against a concentration gradient. Transport is facilitated, however, by attachment
to a carrier and is more rapid than simple diffusion and translocates even nondiffusible substrates. Entry of glucose into most cells takes place by facilitated
diffusion (enhanced by insulin), but its passage across the GI mucosa and
excretion by renal tubular cells are active processes.
Phagocytosis and Pinocytosis of drugs:
Cells have the ability to engulf either particles (phagocytosis) or droplets
(pinocytosis). If the engulfed material is not susceptible to enzyme degradation it will
persist, e.g. particles of talc or droplets of liquid paraffin. In relation to drugs, this
possibility is of more histopathological than pharmacological interest at present.
The absorption of immunoglobulins through the gut mucosa of young calves
depends on pinocytosis.

ROUTES OF DRUG ADMINISTRATION:
Factors governing choice of route of administration of drugs:
(i) Physical and chemical properties of drugs (solid/ liquid/ gas; solubility, stability,
pH, irritancy).
(ii) Site of desired action – localized and approachable or generalized or not
approachable.
(iii) Rate and extent of absorption of the drug from different routes.
(iv) Effect of digestive juices and first pass metabolism on the drug.
(v) Rapidity with which the response is desired (routine treatment or emergency).
(vi) Accuracy of dosage required (i.v. and inhalational can provide fine tuning).
(vii) Condition of the patient (unconscious, vomiting) etc.
LOCAL ROUTE :
Systemic absorption from these routes is minimal.
Systemic side effect is minimized.
Desired localized action.
Topical Route:
(a) Skin: Ointment, cream, lotion, paste, powder, dressings, spray etc.
(b) Mucous membranes:
(i) Mouth & Pharynx – Paint, mouth wash, gargles etc.
(ii) Eye, ear, nose – Drops, ointment, nasal spray etc.
(iii) GI tract – As non-absorbable drugs given orally, e.g. Mg(OH)
2, sucralfate,
neomycin etc.
(iv) Bronchi and lungs – As inhalations, aerosols (nebulized solution or fine
powder), e.g. salbutamol, cromolyn sodium.
(v) Urethra – As jellys e.g lidocaine; irrigating solutions.
(vi) Vagina – As pessaries (vaginal suppositories), vaginal tablets, inserts,
cream, powders, douches.
(vii) Anal canal – As ointment, suppositories.
SYSTEMIC ROUTES :
Intended to be absorbed into blood and distributed all over through systemic
circulation.
1. Oral route:
Oldest and commonest mode of drug administration.
Safer and more convenient.
Medicament need not be sterile, so cheaper.
Solid dosage forms: Powders, tablets, boluses, capsules
Liquid dosage forms: Elixirs, syrups, emulsions, mixtures etc.

2. Sublingual or buccal route:
Only lipid soluble and non-irritating drugs can be used.
Absorption – rapid.
The chief advantage is that the liver is bypassed and drugs with high first pass
effect can be absorbed into systemic circulation directly. For example,
Nitroglycerine, isoprenaline, clonidine, methyltestosterone.
3. Rectal route:
Certain irritant and unpleasant drugs can be put into rectum as suppositories
for systemic effect.
This route is used when the patient is having recurrent vomiting.
Route is inconvenient and embarrassing.
Absorption is slower, irregular and often unpredictable.
Rectal inflammation can result from irritant drugs.
Examples: Aminophylline, endomethacin, paraldehyde, diazepam etc. are
sometimes given rectally.
4. Cutaneous route:
Highly lipid soluble drugs can be applied over the skin for slow and prolonged
absorption.
Liver is also bypassed.
Example: Ointments.
5. Inhalational route:
Absorption takes place from the vast surface of alveoli – action is very rapid.
When administration is discontinued, the drug diffuses back and is rapidly
eliminated in expired air. Thus, controlled administration is possible.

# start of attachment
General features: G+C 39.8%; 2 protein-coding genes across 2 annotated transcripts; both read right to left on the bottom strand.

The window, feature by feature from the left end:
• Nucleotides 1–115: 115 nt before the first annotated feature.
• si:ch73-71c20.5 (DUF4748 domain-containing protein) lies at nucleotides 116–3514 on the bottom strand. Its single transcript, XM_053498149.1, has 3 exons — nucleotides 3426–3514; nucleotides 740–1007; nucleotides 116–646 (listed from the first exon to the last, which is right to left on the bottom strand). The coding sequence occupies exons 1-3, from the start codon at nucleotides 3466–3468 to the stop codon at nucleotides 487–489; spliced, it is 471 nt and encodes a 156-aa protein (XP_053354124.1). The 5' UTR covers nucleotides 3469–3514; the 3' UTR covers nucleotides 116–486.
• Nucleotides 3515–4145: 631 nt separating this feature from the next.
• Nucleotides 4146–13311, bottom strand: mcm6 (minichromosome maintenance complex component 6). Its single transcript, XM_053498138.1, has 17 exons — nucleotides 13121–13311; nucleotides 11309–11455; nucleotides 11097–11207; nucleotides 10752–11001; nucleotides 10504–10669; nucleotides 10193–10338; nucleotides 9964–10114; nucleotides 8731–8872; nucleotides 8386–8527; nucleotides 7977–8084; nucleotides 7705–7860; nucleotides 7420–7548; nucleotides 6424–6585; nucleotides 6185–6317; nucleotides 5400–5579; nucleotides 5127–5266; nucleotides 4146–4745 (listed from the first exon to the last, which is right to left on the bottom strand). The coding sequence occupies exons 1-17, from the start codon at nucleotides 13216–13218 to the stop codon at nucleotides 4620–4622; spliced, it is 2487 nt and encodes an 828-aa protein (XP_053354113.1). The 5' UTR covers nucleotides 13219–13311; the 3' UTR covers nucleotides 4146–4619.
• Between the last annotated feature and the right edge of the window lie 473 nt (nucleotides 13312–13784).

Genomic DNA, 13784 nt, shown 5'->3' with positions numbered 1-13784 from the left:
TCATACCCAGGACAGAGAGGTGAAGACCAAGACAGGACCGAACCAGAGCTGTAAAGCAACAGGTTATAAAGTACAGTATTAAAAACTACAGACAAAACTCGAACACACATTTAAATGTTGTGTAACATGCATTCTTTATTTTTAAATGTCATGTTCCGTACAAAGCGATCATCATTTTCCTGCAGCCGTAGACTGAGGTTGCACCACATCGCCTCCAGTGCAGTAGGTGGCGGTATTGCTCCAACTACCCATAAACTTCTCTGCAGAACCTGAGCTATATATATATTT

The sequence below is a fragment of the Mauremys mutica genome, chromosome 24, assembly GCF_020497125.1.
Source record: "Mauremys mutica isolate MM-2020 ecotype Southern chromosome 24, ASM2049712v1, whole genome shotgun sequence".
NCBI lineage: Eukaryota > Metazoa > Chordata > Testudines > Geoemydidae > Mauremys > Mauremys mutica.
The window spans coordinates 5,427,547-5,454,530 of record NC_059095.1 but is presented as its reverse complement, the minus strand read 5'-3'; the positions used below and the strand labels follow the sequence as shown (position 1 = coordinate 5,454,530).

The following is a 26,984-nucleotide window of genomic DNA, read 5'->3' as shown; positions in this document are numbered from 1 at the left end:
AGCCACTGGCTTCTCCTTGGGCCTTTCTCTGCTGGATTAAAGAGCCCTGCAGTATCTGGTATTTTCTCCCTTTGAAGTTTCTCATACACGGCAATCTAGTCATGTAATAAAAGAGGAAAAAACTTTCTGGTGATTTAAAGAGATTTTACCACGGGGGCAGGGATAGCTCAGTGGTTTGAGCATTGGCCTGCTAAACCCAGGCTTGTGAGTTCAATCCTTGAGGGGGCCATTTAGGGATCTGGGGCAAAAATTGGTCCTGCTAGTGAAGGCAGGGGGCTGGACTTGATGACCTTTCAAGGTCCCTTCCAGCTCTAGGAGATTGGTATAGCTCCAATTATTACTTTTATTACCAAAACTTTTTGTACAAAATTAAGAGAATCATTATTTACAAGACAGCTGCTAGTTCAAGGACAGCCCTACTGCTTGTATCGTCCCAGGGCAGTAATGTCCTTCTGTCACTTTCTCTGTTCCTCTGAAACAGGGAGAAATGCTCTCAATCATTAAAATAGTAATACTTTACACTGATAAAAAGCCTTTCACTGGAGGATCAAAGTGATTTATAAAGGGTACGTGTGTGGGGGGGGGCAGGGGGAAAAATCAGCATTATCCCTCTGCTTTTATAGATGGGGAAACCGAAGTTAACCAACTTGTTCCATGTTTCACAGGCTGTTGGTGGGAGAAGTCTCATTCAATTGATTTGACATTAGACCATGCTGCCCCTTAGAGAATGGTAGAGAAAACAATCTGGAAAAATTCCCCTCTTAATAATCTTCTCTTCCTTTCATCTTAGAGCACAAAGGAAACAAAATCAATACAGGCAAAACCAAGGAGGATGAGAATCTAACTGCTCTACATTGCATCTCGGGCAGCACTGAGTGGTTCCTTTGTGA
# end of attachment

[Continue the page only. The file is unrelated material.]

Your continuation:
Examples: Volatile liquids and gases (General anaesthetics).
6. Nasal route:
The mucous membrane of the nose can readily absorb many drugs; digestive
juices and liver are bypassed.
Only certain drugs like GnRH agonists and desmopressin applied as spray or
nebulized solution have been used by this route.

7. Parenteral route: (par – beyond, enteral – intestinal)
It refers to injection of drug directly into tissue fluid or blood without having to
cross the intestinal mucosa.
The limitations of oral administration are circumvented.
Action is faster and surer (valuable in emergencies).
Liver is bypassed.
Disadvantage: The preparation has to be sterilized, so costlier. The technique
is invasive and painful, so assistance of other persons is required.
(i) Subcutaneous (s.c.):
The drug is deposited into the loose subcutaneous connective tissue which is
richly supplied by nerves (so, irritant drugs can’t be injected) but is less
vascular (absorption is slower).
Repository (depot) preparations – oily solutions (like vaccines) or aqueous
suspensions can be injected for prolonged action.
(ii) Intramuscular (i.m.):
The drug is injected in one of the large skeletal muscles (like deltoid, triceps,
gluteus maximus, rectus femoris
etc.).
Muscle is less richly supplied with sensory nerves (mild irritants can be
injected) and
more vascular (absorption is faster).
It is less painful. Deep injection is needed.
Depot preparations can be injected by this route.
(iii) Intravenous (i.v.):
The drug is injected as a bolus or infused slowly after hours in one of the
superficial veins.
The drug directly reaches into the blood stream and effects are produced
immediately (great value in emergencies).
The intima of veins is insensitive and drug gets diluted with blood, therefore
even highly irritant drugs can be injected
i.v., but hazards are –
thrombophlebitis of the injected vein and necrosis of adjoining tissues if
extravasation occurs.
Only aqueous solutions are injected (not suspensions).
Dose of the drug is smallest in this route and bioavailability is 100%.
Response of the drug can be accurately measured.
It is the most risky route – vital organs like heart, brain etc. get exposed to
high concentrations of the drug.
(iv) Intradermal:
The drug is injected into the skin by raising a bleb (e.g. BCG vaccine,
sensitivity testing) or
scarring/ multiple puncture of the epidermis through a
drop of the drug (small pox vaccine) is done.
This route is employed for specific purposes only.

(v) Intraperitoneal (i.p.):
This route is of importance in large animal practice for the administration of
large volumes, because of great absorbing surface of the peritoneum and
because the absorption rate is rapid.
The injection is made via the sub-lumbar fossa, care being taken to avoid
delivering the solution into an abdominal organ.
The risk of causing peritoneal adhesions should also be borne in mind.
(vi) Other parenteral routes are:
Intrathoracic and intracardiac injections.
Intrathecal injection.
Epidural injection.
Intra-articular injection.